Thus, it seems futile to expect any big change in US policies regarding Israeli-Palestinian issue during forthcoming administrations. However, the president-elect Joe Bidden may alter some of the trump’s decisions such as reopening of Palestine Liberation Organization PLO in Washington, resuming funding of UNRWA and reopening of US consulate in East Jerusalem.  But his policies will not contradict the congress’ stance on the issue. As, he and his team have clearly mentioned prior to elections that they will not shift back the US embassy to Tel Aviv as it seems politically and practically insensible to them. Moreover, Blinken, the candidate for secretary of state in Joe’s upcoming regime, made it clear through his controversial statements, that the imminent president will inherit historic US position on Palestine-Israel dispute. Further, Chinese expansionism, Russian intervention in American and European affairs and Iran nuclear deal issue would remain the main concerns of foreign affairs of US during initial period of Joe Biden’s regime. He is likely to favor the status quo in Palestine and remain focused on other foreign interests. In addition to this the inclination of Arabian Gulf to develop relations with Israel will also hinder the adherence for Palestinians from the gulf countries. Subsequently, it will enable Israelis to continue seizing the Palestinian territories into Israel and leave indigenous Palestinians stateless in their own land.

Summing up, it is significant for Palestinians to continue their struggle for the homeland and seek support from other international actors to marginalize Israel’s annexation of Palestinian territories. As well as, the peace accord of 1993 signed in between both nations, to share the holy land, should also be revoked by both countries.  Both nations should try to resolve the issue on equitable grounds by negotiations so that either side could not be deprived of its interests.

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Middle East

An Enemy Among Us

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The upcoming talks regarding the tensions in the Eastern Mediterranean, that are due to take place on January 25, should not disillusion us from the dangers of Turkey’s unilateral aggression on all fronts. Erdogan has made no real efforts to improve ties with the EU, except for the occasional vain promise of turning over a new leaf. Since October, he has urged the Muslim world to boycott French products, continued gas exploration in the Eastern Mediterranean, blatantly ignored the arms embargo in Libya and has aided Azerbaijan in committing war crimes in Nagorno-Karabakh.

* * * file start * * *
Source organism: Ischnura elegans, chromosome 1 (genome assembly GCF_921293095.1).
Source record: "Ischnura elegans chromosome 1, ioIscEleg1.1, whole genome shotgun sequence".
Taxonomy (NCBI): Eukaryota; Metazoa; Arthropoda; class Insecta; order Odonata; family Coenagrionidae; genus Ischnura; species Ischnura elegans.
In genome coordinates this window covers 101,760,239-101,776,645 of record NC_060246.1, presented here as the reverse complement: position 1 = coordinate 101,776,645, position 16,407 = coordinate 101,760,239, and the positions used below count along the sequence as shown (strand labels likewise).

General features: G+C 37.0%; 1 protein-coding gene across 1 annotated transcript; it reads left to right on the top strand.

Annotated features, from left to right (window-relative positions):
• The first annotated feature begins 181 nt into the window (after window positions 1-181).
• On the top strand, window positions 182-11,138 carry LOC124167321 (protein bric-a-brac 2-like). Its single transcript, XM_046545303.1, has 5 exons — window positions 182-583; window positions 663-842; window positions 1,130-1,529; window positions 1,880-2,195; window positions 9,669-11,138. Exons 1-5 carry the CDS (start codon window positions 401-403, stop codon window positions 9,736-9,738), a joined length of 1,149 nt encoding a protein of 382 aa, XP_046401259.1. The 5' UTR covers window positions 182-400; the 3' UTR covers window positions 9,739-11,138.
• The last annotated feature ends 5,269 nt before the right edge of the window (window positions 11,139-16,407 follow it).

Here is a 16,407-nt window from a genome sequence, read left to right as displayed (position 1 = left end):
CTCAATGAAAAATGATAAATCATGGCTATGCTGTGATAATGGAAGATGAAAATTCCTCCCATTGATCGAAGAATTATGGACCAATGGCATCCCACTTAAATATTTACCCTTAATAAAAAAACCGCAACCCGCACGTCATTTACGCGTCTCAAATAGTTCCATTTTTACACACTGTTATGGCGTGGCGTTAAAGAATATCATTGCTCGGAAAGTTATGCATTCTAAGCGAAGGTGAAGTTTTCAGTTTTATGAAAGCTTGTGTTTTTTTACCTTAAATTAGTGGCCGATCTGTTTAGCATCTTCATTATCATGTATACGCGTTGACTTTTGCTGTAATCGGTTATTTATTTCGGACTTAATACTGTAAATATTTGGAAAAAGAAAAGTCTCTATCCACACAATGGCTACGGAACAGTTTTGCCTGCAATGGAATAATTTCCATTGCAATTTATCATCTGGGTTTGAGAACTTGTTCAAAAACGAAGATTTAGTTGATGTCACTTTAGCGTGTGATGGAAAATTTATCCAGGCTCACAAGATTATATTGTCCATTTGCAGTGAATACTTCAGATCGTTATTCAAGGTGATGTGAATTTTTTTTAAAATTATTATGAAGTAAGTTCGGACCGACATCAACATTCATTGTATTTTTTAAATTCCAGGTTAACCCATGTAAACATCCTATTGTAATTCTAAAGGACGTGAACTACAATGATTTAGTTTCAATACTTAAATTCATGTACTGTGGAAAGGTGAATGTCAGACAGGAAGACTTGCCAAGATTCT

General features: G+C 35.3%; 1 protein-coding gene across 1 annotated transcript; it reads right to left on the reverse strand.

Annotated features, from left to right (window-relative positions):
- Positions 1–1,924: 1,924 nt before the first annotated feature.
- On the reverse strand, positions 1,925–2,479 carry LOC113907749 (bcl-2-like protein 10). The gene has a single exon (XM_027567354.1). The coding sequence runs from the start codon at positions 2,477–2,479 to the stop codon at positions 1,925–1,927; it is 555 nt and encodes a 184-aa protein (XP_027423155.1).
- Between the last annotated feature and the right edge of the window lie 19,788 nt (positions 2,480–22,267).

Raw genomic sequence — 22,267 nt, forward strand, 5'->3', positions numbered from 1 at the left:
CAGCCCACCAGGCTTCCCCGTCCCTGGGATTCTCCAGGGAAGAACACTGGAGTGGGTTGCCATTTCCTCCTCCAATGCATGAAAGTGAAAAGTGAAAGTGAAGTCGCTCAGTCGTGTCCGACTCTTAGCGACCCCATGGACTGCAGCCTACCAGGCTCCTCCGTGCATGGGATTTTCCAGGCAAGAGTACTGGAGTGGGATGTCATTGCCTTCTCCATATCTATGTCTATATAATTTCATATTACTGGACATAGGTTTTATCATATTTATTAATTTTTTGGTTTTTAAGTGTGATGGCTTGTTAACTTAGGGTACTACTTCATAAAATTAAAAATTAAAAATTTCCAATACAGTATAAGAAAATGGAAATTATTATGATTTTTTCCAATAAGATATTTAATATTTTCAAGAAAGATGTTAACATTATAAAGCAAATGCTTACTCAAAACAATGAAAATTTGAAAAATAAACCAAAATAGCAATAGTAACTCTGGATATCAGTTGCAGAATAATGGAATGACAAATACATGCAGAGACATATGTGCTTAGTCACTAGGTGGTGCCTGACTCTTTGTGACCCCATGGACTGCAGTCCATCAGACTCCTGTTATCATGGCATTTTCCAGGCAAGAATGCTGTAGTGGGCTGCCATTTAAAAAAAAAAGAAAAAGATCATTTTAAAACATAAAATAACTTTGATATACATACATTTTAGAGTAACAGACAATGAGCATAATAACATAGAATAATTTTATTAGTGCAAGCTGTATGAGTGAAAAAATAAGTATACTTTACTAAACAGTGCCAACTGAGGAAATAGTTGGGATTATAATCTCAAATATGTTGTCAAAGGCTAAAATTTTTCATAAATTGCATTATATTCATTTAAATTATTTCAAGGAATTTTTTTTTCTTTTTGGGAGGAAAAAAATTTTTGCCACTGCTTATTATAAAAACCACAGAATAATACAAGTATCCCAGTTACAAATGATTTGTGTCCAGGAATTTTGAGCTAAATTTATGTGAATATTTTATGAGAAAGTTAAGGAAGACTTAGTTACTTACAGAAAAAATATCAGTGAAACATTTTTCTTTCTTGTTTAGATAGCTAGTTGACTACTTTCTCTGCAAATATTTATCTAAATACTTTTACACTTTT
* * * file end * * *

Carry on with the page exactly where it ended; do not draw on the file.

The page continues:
Despite the numerous warnings issued by the EU and the many failed attempts at resolving the crisis in the East Med diplomatically, the latest EU summit concluded with an anti-climactic promise to sanction certain Turkish officials regarding the East Med. This minimally symbolic promise could only be described as a mere slap on the wrist that will prove unsuccessful in deterring Turkey’s belligerent tendencies. Turkey’s increasingly hostile attitude, its callous use of the refugee crisis and its clear violation of international law in the East Med, Libya, Syria and Nagorno-Karabakh represent a danger to European values, identity and security.

We are witnessing before our eyes a dictator in the making who dreams of a return of the Ottoman empire and seeks to destroy the democratic and secular legacy of Atatürk. He is a fervent supporter of political islam – particularly the muslim brotherhood – and he relentlessly accuses the West of wanting to ‘relaunch the crusades’ against Islam. In fact, since 2014, Erdogan and the National Intelligence Organization (MIT) have continuously facilitated cross-border movement into Syria and shipped illegal arms to a number of radical jihadist groups. The Turkish government also uses SADAT Defense, an islamist paramilitary group loyal to Erdogan, to aid groups that can be considered as terrorist organizations such as Sultan Murad Division and Ahrar al-Sham in Northern Syria and use their jihadi fighters to send to Libya, Nagorno-Karabakh and, most recently, Kashmir in order to bolster Turkey’s foreign policy.